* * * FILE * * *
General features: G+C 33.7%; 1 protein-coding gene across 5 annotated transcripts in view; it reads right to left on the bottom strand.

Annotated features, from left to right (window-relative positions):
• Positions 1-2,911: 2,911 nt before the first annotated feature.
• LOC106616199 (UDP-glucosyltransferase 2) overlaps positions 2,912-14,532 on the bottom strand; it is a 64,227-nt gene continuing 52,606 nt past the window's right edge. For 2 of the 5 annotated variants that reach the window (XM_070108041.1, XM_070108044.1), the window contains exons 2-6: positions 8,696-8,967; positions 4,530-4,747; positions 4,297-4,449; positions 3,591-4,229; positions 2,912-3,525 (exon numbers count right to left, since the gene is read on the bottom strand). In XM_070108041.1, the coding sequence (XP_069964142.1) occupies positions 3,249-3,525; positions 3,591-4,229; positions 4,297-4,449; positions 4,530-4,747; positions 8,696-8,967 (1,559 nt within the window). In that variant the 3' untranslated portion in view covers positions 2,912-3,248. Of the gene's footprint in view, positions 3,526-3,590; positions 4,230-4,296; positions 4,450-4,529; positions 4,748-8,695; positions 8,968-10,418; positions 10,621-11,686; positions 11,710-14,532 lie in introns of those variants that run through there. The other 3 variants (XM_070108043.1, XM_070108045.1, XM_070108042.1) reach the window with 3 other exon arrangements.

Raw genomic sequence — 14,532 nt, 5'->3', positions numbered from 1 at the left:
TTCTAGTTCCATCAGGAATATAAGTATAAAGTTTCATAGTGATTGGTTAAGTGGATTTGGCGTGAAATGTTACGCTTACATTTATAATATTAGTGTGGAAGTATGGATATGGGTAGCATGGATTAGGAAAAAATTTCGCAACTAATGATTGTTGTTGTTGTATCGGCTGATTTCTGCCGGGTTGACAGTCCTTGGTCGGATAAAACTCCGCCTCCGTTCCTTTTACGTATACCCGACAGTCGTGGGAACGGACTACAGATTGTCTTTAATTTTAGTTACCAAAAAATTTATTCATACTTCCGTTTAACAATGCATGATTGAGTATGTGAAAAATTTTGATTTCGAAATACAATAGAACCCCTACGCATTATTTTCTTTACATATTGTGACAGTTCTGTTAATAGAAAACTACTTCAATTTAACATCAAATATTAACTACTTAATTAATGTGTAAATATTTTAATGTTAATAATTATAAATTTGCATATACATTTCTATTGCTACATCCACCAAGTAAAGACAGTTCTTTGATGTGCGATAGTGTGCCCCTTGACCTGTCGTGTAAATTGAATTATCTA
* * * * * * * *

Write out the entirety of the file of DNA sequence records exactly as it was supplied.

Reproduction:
General features: G+C 33.7%; 1 protein-coding gene across 5 annotated transcripts in view; it reads right to left on the bottom strand.

Annotated features, from left to right (window-relative positions):
• Positions 1-2,911: 2,911 nt before the first annotated feature.
• LOC106616199 (UDP-glucosyltransferase 2) overlaps positions 2,912-14,532 on the bottom strand; it is a 64,227-nt gene continuing 52,606 nt past the window's right edge. For 2 of the 5 annotated variants that reach the window (XM_070108041.1, XM_070108044.1), the window contains exons 2-6: positions 8,696-8,967; positions 4,530-4,747; positions 4,297-4,449; positions 3,591-4,229; positions 2,912-3,525 (exon numbers count right to left, since the gene is read on the bottom strand). In XM_070108041.1, the coding sequence (XP_069964142.1) occupies positions 3,249-3,525; positions 3,591-4,229; positions 4,297-4,449; positions 4,530-4,747; positions 8,696-8,967 (1,559 nt within the window). In that variant the 3' untranslated portion in view covers positions 2,912-3,248. Of the gene's footprint in view, positions 3,526-3,590; positions 4,230-4,296; positions 4,450-4,529; positions 4,748-8,695; positions 8,968-10,418; positions 10,621-11,686; positions 11,710-14,532 lie in introns of those variants that run through there. The other 3 variants (XM_070108043.1, XM_070108045.1, XM_070108042.1) reach the window with 3 other exon arrangements.

Raw genomic sequence — 14,532 nt, 5'->3', positions numbered from 1 at the left:
TTCTAGTTCCATCAGGAATATAAGTATAAAGTTTCATAGTGATTGGTTAAGTGGATTTGGCGTGAAATGTTACGCTTACATTTATAATATTAGTGTGGAAGTATGGATATGGGTAGCATGGATTAGGAAAAAATTTCGCAACTAATGATTGTTGTTGTTGTATCGGCTGATTTCTGCCGGGTTGACAGTCCTTGGTCGGATAAAACTCCGCCTCCGTTCCTTTTACGTATACCCGACAGTCGTGGGAACGGACTACAGATTGTCTTTAATTTTAGTTACCAAAAAATTTATTCATACTTCCGTTTAACAATGCATGATTGAGTATGTGAAAAATTTTGATTTCGAAATACAATAGAACCCCTACGCATTATTTTCTTTACATATTGTGACAGTTCTGTTAATAGAAAACTACTTCAATTTAACATCAAATATTAACTACTTAATTAATGTGTAAATATTTTAATGTTAATAATTATAAATTTGCATATACATTTCTATTGCTACATCCACCAAGTAAAGACAGTTCTTTGATGTGCGATAGTGTGCCCCTTGACCTGTCGTGTAAATTGAATTATCTA